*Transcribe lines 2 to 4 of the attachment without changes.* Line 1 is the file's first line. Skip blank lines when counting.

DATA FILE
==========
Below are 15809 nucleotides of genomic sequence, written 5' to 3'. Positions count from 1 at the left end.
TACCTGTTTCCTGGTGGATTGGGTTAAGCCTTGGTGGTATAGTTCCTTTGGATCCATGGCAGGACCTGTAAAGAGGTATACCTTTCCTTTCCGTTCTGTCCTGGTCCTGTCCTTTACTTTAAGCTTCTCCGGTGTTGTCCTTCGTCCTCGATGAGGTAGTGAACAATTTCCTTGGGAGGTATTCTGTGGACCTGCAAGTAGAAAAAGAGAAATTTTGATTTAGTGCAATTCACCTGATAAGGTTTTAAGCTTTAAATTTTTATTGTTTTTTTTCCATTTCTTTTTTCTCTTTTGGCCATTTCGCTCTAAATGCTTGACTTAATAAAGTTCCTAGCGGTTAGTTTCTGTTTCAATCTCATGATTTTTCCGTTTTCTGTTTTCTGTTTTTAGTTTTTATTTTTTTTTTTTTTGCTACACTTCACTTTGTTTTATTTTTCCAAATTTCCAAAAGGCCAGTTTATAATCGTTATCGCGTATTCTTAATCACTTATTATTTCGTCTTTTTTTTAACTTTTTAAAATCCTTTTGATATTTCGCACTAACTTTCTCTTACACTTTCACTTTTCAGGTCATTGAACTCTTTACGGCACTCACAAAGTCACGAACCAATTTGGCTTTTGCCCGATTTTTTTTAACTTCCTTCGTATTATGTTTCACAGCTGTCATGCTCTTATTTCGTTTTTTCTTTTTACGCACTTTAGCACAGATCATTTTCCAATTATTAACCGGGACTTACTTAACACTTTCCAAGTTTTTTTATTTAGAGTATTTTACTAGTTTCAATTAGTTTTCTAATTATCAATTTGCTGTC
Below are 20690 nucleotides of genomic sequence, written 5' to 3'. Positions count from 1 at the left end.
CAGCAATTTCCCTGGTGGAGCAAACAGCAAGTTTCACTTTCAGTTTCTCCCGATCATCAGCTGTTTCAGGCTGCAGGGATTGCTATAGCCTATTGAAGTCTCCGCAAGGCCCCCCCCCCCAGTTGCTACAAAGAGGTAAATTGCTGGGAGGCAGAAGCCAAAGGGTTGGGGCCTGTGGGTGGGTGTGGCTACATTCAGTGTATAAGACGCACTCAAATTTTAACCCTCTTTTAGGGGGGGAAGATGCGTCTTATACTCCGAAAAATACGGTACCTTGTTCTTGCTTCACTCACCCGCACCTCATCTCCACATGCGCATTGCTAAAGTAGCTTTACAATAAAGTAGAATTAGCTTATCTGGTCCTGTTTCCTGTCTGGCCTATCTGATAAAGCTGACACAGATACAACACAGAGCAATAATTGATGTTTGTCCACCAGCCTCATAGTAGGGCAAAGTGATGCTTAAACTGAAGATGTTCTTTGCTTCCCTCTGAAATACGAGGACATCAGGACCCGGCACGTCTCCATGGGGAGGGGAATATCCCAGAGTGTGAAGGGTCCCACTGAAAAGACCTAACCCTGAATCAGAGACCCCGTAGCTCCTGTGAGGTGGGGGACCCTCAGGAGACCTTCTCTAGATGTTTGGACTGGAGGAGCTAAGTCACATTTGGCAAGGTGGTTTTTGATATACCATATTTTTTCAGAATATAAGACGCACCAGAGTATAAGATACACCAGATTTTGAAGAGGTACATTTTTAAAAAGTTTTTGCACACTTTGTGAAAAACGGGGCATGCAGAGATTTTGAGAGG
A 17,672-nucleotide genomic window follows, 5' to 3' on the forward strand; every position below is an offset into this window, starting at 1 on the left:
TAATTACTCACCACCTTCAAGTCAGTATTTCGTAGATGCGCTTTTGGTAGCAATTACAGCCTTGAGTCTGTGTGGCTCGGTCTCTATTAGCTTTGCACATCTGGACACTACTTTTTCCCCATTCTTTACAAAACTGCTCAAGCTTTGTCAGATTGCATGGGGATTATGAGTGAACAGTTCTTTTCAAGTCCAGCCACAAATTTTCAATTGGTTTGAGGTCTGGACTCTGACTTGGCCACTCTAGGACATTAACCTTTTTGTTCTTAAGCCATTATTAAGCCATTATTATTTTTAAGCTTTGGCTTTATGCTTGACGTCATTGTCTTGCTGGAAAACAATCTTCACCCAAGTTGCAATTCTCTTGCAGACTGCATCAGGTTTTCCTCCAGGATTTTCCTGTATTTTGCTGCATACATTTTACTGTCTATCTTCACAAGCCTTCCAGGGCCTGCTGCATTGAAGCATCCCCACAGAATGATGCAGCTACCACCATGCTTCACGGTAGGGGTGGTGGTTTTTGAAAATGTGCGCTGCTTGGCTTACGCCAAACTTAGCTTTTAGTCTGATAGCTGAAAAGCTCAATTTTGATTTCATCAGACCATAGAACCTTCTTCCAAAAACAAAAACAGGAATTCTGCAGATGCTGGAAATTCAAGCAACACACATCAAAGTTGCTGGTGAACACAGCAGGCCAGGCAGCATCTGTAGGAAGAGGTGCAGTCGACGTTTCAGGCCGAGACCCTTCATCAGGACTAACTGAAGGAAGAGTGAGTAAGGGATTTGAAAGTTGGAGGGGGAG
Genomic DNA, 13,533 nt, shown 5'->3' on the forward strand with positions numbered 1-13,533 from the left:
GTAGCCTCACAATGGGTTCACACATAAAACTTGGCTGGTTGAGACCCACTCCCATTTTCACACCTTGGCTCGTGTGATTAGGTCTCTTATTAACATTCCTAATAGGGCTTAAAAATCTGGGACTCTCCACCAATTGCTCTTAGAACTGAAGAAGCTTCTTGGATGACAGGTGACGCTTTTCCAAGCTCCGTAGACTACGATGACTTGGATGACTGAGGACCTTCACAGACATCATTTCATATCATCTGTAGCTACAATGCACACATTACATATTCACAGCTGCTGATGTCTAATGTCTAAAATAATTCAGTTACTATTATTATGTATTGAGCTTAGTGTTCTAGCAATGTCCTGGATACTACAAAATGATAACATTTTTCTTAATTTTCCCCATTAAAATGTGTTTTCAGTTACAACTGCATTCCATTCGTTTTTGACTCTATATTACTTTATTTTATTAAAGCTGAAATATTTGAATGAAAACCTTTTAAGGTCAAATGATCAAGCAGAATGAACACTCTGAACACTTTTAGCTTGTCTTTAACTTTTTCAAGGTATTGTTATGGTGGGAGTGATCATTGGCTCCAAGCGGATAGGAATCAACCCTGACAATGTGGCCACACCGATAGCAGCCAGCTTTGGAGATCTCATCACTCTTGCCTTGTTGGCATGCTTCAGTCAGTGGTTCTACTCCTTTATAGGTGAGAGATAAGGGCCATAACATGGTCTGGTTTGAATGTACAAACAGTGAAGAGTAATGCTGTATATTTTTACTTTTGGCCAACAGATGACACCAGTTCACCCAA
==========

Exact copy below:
TACCTGTTTCCTGGTGGATTGGGTTAAGCCTTGGTGGTATAGTTCCTTTGGATCCATGGCAGGACCTGTAAAGAGGTATACCTTTCCTTTCCGTTCTGTCCTGGTCCTGTCCTTTACTTTAAGCTTCTCCGGTGTTGTCCTTCGTCCTCGATGAGGTAGTGAACAATTTCCTTGGGAGGTATTCTGTGGACCTGCAAGTAGAAAAAGAGAAATTTTGATTTAGTGCAATTCACCTGATAAGGTTTTAAGCTTTAAATTTTTATTGTTTTTTTTCCATTTCTTTTTTCTCTTTTGGCCATTTCGCTCTAAATGCTTGACTTAATAAAGTTCCTAGCGGTTAGTTTCTGTTTCAATCTCATGATTTTTCCGTTTTCTGTTTTCTGTTTTTAGTTTTTATTTTTTTTTTTTTTGCTACACTTCACTTTGTTTTATTTTTCCAAATTTCCAAAAGGCCAGTTTATAATCGTTATCGCGTATTCTTAATCACTTATTATTTCGTCTTTTTTTTAACTTTTTAAAATCCTTTTGATATTTCGCACTAACTTTCTCTTACACTTTCACTTTTCAGGTCATTGAACTCTTTACGGCACTCACAAAGTCACGAACCAATTTGGCTTTTGCCCGATTTTTTTTAACTTCCTTCGTATTATGTTTCACAGCTGTCATGCTCTTATTTCGTTTTTTCTTTTTACGCACTTTAGCACAGATCATTTTCCAATTATTAACCGGGACTTACTTAACACTTTCCAAGTTTTTTTATTTAGAGTATTTTACTAGTTTCAATTAGTTTTCTAATTATCAATTTGCTGTC
Below are 20690 nucleotides of genomic sequence, written 5' to 3'. Positions count from 1 at the left end.
CAGCAATTTCCCTGGTGGAGCAAACAGCAAGTTTCACTTTCAGTTTCTCCCGATCATCAGCTGTTTCAGGCTGCAGGGATTGCTATAGCCTATTGAAGTCTCCGCAAGGCCCCCCCCCCCAGTTGCTACAAAGAGGTAAATTGCTGGGAGGCAGAAGCCAAAGGGTTGGGGCCTGTGGGTGGGTGTGGCTACATTCAGTGTATAAGACGCACTCAAATTTTAACCCTCTTTTAGGGGGGGAAGATGCGTCTTATACTCCGAAAAATACGGTACCTTGTTCTTGCTTCACTCACCCGCACCTCATCTCCACATGCGCATTGCTAAAGTAGCTTTACAATAAAGTAGAATTAGCTTATCTGGTCCTGTTTCCTGTCTGGCCTATCTGATAAAGCTGACACAGATACAACACAGAGCAATAATTGATGTTTGTCCACCAGCCTCATAGTAGGGCAAAGTGATGCTTAAACTGAAGATGTTCTTTGCTTCCCTCTGAAATACGAGGACATCAGGACCCGGCACGTCTCCATGGGGAGGGGAATATCCCAGAGTGTGAAGGGTCCCACTGAAAAGACCTAACCCTGAATCAGAGACCCCGTAGCTCCTGTGAGGTGGGGGACCCTCAGGAGACCTTCTCTAGATGTTTGGACTGGAGGAGCTAAGTCACATTTGGCAAGGTGGTTTTTGATATACCATATTTTTTCAGAATATAAGACGCACCAGAGTATAAGATACACCAGATTTTGAAGAGGTACATTTTTAAAAAGTTTTTGCACACTTTGTGAAAAACGGGGCATGCAGAGATTTTGAGAGG